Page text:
Mapping Data- and Knowledge-derived Information
As we have shown in the previous algorithms, the mapping of clinical data to knowledge-derived graphs is not a straight forward step. There are multiple limitations such as the fact that molecular features might not always be measured in the cohorts or the different non-standard terminologies used in the cohort to name the variables measured (columns) that are mapped to the knowledge graphs. Even when these limitations do not exist, the problem of data dimensionality comes usually into play.
In order to tackle the complex dimensionality of ADNI, a predictive model was created using a set of clinical baseline variables, genomic variables, pathways; the last two were extracted using dimensionality reduction techniques, in this case PCA. This methodology is described in detail in D.3.3.4. The set of features that the predictive model used for classification were taken to generate a Bayesian network (BN). This machine learning technique represent dependencies among variables in the form of a directed acyclic graph. Thus, a BN is in nature a graph containing nodes representing the variables and edges representing the conditional dependencies.
Even if the graphs in NeuroMMSig were derived from knowledge and the BN were derived from data (in this case ADNI), nodes that stands for the same variable can be found in both graphs. For example, clinical readouts, SNPs or pathways. This allows for graph-graph matching, as a form of validating with the literature the relationships that machine learning established from the data.
However, since multiple levels of abstraction are part of the graphs as nodes; for instance, there might be nodes that represent the presence or absence of an allele (APOE4) or representing a cognitive score or a given pathway, it is hard to bring those together and map them to the molecular level where the literature describes the relationships as mechanistic and not correlations. Otherwise, we might imply causation when there is nothing but a correlation between a biomarker and a readout. Thus, other types of mapping across different level scales need to be implemented.
Due to the lack of nodes directly mapping from one graph to another (BN to NeuroMMSig or viceversa), we developed an algorithm that makes use of shortest paths between different genesets that correspond to a pathway in a reference Database (REACTOME or KEGG) and which output is a mechanistic network containing not only the players and the relationships among them but new candidate players that might explain the link observed in the BN between two pathways (see figure below).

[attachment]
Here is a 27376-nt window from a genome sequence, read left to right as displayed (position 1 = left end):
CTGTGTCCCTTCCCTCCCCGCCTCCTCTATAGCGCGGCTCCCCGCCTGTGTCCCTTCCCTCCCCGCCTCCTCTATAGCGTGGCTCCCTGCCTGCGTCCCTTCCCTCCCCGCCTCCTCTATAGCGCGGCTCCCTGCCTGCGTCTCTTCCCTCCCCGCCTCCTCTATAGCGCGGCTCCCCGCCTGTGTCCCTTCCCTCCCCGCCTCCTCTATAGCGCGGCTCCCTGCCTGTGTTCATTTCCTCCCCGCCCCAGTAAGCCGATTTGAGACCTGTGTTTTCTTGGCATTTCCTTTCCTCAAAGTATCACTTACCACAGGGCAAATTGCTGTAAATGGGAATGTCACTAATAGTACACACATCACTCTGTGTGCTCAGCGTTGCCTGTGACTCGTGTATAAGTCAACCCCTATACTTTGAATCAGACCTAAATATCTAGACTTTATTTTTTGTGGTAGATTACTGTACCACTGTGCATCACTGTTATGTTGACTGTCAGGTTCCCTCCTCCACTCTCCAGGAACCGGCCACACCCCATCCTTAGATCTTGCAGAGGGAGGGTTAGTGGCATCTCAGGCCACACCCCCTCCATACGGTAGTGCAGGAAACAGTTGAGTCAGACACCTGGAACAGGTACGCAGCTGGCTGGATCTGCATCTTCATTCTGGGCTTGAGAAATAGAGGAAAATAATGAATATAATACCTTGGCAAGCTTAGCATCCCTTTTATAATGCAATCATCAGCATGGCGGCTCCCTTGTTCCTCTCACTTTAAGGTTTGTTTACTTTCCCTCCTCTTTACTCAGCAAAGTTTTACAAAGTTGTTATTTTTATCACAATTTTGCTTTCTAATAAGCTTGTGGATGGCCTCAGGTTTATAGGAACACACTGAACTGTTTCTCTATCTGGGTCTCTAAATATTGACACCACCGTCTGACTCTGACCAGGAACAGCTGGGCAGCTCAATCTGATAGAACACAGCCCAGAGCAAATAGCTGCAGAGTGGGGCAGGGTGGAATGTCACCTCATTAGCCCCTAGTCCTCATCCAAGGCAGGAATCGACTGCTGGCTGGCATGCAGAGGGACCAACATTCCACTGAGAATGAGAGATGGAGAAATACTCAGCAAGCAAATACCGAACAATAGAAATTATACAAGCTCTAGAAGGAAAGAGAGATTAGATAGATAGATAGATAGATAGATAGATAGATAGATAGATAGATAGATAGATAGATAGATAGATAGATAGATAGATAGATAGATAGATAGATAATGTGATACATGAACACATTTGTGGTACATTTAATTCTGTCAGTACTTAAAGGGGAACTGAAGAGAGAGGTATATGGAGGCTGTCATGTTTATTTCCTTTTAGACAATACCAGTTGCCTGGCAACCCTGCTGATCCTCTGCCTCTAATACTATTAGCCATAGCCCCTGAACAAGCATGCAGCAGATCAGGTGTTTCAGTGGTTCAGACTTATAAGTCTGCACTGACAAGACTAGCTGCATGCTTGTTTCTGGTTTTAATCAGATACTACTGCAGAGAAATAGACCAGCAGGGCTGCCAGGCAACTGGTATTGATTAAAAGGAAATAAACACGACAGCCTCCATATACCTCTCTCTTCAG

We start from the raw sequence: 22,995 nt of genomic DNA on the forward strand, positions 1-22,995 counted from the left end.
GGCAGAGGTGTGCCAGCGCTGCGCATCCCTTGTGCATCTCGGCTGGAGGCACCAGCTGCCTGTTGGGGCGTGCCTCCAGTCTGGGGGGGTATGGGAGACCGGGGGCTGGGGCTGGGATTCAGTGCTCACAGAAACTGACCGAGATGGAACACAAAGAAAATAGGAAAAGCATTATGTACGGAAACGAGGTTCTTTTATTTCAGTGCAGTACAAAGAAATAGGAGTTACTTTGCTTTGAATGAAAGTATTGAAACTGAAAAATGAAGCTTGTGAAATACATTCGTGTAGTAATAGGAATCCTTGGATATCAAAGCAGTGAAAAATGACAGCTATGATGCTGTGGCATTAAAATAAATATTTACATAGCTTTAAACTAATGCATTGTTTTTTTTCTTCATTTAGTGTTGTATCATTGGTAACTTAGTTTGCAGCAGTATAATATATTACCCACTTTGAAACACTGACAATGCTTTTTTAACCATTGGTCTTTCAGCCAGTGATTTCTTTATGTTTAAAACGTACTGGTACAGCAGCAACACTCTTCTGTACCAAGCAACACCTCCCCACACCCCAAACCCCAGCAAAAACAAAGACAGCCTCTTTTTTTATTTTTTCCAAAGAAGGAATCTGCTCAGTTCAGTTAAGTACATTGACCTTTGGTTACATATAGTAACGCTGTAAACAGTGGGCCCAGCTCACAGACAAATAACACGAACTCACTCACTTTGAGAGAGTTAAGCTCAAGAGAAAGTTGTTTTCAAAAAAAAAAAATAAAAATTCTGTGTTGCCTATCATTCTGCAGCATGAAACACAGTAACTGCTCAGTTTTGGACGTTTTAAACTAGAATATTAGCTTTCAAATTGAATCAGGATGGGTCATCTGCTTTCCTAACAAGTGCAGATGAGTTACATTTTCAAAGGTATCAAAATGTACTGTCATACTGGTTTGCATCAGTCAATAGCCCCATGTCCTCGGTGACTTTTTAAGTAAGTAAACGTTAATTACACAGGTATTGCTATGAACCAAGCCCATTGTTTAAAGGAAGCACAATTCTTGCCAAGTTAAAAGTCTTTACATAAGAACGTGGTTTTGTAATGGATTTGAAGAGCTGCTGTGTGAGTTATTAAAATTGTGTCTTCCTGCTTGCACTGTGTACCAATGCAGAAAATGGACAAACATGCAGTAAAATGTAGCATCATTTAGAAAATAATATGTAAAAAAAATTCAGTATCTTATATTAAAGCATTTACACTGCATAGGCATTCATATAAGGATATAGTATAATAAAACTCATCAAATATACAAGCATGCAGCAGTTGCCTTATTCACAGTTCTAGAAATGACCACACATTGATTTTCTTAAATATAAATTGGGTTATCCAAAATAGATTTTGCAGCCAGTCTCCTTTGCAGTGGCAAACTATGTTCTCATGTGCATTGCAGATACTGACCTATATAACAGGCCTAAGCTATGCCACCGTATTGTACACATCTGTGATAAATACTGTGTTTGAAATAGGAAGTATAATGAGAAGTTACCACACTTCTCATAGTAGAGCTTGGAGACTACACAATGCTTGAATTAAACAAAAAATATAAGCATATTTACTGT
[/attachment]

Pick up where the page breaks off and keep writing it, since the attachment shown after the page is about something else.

One of the AETIONOMY approaches used Bayesian networks to identify the dependencies between variables that better predict the conversion from normal/MCI to AD. However, one of the challenges after identifying an interesting list of variables, and in this case also the dependencies is to interpret their biological meaning. Therefore, in order to compare the findings coming from this machine learning approach, we have used NeuroMMSig as a knowledge graph to support with the literature the links between mappeable variables in the Bayesian network and the knowledge in this resource.
While some variables like SNPs can be mapped directly to the NeuroMMSig AD nodes, other nodes such as pathways or phenotypic read-outs have to be manually mapped. Therefore, we have manually mapped the nodes in the Bayesian network to either nodes in NeuroMMSig (e.g., SNP to SNP) or complete mechanisms in NeuroMMSig that are equivalent KEGG/Reactome pathways (e.g., “Notch signaling pathway” to the NeuroMMSig “Notch signaling in Alzheimer’s disease”) in order to investigate the dependencies in the Bayesian network. This exercise validated some links such as the link between Adherens Junction and Autophagy and Insulin Signaling and Natural Killer (NK) Cell Mediated Cytotoxicity. Furthermore, we have developed a tool which allows uses to navigate the Bayesian network and explore the corresponding knowledge-derived links in NeuroMMSig (https://neurommsig.scai.fraunhofer.de/bayesian_explorer).
The first step in the algorithm is to manually map the nodes in the BN and NeuroMMSig genesets (genes that are annotated specifically in the context of Alzheimer’s to one of the candidate subgraphs). Once we have the mapping, statistics about the overlap between the canonical pathways in REACTOME or KEGG and their corresponding NeuroMMSig mapping can be inferred by making use of hyper-geometric tests corrected for multiple testing using the Benjamini-Yekutieli method under dependency.